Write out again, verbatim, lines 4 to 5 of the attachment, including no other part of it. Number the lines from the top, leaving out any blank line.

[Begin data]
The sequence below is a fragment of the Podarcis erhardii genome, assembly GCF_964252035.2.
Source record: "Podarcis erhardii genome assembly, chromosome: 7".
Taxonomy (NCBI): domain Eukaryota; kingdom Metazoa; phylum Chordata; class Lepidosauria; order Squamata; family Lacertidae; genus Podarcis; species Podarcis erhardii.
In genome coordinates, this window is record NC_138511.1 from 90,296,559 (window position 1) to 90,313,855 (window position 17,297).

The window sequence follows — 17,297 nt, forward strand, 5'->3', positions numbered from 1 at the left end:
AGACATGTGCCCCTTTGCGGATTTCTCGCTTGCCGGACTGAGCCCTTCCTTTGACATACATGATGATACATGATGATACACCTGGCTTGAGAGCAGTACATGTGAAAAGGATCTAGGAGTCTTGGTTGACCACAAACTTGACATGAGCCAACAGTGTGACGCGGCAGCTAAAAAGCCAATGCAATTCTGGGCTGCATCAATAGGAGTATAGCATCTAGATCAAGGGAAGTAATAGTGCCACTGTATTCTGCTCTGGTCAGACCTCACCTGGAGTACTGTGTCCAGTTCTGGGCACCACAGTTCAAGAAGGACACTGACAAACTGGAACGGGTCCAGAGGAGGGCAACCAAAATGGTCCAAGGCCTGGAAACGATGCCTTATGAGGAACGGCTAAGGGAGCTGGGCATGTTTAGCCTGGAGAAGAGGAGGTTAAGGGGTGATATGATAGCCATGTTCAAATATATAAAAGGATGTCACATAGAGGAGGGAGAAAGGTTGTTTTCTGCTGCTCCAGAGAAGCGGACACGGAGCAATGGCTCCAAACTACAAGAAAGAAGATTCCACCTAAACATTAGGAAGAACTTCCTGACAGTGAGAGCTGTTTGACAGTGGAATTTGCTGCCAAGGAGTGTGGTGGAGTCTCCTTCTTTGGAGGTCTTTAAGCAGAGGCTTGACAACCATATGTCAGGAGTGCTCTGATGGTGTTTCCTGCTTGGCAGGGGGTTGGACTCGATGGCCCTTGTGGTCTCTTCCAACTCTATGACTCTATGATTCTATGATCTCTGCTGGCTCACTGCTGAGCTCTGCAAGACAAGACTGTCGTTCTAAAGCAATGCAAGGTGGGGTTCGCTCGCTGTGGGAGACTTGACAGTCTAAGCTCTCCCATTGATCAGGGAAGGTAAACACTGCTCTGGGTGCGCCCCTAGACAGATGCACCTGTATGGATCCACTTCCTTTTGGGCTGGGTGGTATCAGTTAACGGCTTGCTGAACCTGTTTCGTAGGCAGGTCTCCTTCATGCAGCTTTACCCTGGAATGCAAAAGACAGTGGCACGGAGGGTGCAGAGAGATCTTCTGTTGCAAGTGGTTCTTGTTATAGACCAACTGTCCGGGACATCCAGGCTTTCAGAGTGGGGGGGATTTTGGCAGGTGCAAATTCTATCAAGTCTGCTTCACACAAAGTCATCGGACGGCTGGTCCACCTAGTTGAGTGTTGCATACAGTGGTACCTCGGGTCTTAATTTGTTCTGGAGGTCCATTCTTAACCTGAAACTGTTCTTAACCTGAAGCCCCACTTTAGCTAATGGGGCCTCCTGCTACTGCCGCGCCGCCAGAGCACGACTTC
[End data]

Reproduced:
In genome coordinates, this window is record NC_138511.1 from 90,296,559 (window position 1) to 90,313,855 (window position 17,297).

The window sequence follows — 17,297 nt, forward strand, 5'->3', positions numbered from 1 at the left end: